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4.4.4 The origin of cosmic magnetic fields

We now consider the origin and evolution of cosmological magnetic fields. Our aims are: a) To classify the long list of theories which have been proposed; b) To provide astrophysical arguments constraining these theories, reducing their number, if possible; c) To propose or adopt a coherent overall history of cosmological magnetic fields; d) To determine whether this general scenario provides a reasonable basis for the magnetic hypothesis of rotation curves.

An important argument severely reducing the long list of candidate theories has been given by Lesch and Birk (1998), in which they prove that small scale magnetic fields cannot survive the highly resistive pre-recombination era, characterized by frequent electron-photon interactions. Therefore, cosmic magnetic fields, were either generated after Recombination or had coherence cells larger than the horizon before Recombination. In this latter case, diffusion of magnetic fields cannot proceed over distances larger than the horizon, and these cells could become a subhorizon in the post-Recombination epoch, which is more favourable for the existence of magnetic fields.

Let us then place the limit between the large and small scales at about 10 Mpc, because this is the minimum length that was superhorizon before (about) Recombination, or more precisely before "Equality" (the transition epoch between the radiation and matter domination). Therefore, magnetic field coherence cells longer than (today) $ \sim$ 10 Mpc were not set in motion by diffusion in the resistive era before (about) Equality. Battaner, Florido and Jiménez-Vicente (1997) and Florido and Battaner (1997) observed a clear transition in the evolution of magnetic fields for scales

Equation 144   (144)

where mn0 is the present cold matter density (baryonic or not; dark or not), $ \sigma$ is the Stephan-Boltzmann constant and T0 the CMB temperature. This length is equivalent to just a few Mpc.

This transition is very important for our purposes as large scale fields are not influenced by diffusion or any other micro-physical effect during the radiation dominated era.

Reviews of cosmological magnetic fields have been written by Rees (1987), Coles (1992), Enquist (1978), Olesen (1997), Vallée (1997) and others. Closely related to this topic are the works by Zweibel and Heiles (1997) and by Lesch and Chiba (1997).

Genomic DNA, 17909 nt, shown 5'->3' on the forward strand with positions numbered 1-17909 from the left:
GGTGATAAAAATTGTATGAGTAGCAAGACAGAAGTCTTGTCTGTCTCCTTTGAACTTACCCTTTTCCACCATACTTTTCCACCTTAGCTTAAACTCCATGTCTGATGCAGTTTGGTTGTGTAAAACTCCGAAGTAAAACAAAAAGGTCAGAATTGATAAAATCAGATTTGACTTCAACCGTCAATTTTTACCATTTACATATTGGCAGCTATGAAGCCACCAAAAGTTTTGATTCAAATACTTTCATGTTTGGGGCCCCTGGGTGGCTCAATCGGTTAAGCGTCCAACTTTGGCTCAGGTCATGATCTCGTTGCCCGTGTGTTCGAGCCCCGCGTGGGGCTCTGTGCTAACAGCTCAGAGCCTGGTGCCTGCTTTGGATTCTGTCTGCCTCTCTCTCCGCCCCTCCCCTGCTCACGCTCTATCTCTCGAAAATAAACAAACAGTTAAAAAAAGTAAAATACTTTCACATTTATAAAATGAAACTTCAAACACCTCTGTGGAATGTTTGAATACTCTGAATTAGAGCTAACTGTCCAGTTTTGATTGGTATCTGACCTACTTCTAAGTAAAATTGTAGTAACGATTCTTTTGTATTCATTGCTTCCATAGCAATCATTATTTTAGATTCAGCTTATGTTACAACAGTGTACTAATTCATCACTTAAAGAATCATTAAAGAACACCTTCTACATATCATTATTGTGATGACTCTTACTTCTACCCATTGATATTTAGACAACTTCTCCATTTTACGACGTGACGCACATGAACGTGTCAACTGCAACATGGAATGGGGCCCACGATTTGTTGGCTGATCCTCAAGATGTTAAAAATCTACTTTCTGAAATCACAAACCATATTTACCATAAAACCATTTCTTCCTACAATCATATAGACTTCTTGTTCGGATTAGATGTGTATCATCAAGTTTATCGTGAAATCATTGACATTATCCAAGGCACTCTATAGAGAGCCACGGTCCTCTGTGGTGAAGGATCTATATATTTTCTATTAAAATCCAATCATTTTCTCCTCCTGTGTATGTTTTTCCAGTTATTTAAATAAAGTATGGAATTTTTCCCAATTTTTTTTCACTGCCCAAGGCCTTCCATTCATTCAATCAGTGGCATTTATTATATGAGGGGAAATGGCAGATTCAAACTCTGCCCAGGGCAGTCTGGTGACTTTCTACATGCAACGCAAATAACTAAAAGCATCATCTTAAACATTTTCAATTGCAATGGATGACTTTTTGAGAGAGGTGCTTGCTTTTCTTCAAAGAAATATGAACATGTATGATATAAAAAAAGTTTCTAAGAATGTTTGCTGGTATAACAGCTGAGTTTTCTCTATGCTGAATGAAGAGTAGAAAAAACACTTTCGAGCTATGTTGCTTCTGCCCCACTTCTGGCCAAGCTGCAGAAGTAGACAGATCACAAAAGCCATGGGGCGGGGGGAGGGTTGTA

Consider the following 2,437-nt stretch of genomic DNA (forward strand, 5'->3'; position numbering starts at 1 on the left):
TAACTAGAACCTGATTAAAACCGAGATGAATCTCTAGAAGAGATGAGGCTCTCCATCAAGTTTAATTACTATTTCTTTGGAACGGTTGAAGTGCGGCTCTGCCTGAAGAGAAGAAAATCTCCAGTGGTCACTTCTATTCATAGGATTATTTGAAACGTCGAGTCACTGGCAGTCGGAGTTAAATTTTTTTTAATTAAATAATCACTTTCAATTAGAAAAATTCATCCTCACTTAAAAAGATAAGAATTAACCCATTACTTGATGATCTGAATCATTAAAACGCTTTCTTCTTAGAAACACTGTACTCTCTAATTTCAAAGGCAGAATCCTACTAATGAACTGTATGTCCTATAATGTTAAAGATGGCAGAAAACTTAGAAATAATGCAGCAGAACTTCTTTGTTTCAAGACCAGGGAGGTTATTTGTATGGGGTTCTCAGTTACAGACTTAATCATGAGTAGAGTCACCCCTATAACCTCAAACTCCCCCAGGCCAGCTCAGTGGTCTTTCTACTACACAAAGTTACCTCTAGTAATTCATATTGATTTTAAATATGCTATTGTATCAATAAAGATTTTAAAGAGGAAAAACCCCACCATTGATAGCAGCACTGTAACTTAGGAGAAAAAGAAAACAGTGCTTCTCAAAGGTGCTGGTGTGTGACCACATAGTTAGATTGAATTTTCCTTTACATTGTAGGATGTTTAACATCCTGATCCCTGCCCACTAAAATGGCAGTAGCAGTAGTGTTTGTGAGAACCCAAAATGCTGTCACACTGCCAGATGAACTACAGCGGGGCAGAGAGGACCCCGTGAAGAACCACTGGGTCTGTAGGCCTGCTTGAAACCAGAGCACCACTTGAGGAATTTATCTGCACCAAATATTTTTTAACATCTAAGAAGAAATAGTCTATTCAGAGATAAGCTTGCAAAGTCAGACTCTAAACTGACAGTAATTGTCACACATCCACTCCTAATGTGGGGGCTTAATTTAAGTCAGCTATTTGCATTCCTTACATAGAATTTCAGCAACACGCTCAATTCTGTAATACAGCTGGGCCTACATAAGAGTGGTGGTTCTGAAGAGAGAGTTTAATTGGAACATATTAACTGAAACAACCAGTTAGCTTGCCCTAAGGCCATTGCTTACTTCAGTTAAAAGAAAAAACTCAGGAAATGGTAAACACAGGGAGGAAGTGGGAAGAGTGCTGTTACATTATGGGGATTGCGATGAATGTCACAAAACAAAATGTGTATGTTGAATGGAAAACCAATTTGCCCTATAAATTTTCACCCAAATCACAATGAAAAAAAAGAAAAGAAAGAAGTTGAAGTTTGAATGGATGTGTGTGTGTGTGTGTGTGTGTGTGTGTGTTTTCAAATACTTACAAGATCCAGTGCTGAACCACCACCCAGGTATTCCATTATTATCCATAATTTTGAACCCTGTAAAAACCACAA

In the absence of loss and production amplification mechanisms, frozen-in magnetic field lines will evolve due to the flux of Hubble alone as

Equation 145   (145)

where a is the cosmological scale factor, taking its present value as unity, $ \vec{B}\,$ the magnetic field strength when the Universe was a times smaller than today and $ \vec{B}_{0}^{}$ the present strength. This equation is in general not true, because the frozen-in condition is not guaranteed at all epochs, and because production, loss and amplification processes other than those due to the Hubble flow could really have taken place. However, we will adopt this equation, as a re-definition of $ \vec{B}_{0}^{}$. The equivalent-to-present magnetic field strength, $ \vec{B}_{o}^{}$(t), is the strength that would be observed today corresponding to the real $ \vec{B}_{0}^{}$(t) when the Universe was a(t) times smaller, as a result of frozen-in lines in the Hubble flow, in the absence of an amplifying or destroying mechanism other than the expansion itself, even if it does not coincide with the present one at all. As the effect of expansion is always important, this definition of the equivalent-to-present magnetic field strength permits a useful comparison of strengths during different epochs.

On the other hand, this expression can be more general (Battaner, Florido and Jiménez-Vicente, 1997) and holds under the condition of $ \vec{B}\,$ constituting a small perturbation of the Robertson-Walker metrics. A pure U(1) gauge theory with the standard Lagrangian is conformally invariant (unlike a minimally coupled field), from which it follows that $ \vec{B}\,$ always decreases in the expansion following this equation, even in the absence of charge carriers. The Inflation epoch may be an exception for the reasons given below.

Following Battaner and Lesch (2000), the different theories about the origin of cosmic magnetic fields can be classified into four main groups, characterized by the epoch of formation:

a) during Inflation

b) in cosmological phase transitions

c) during the Radiation Dominated era

d) after Recombination


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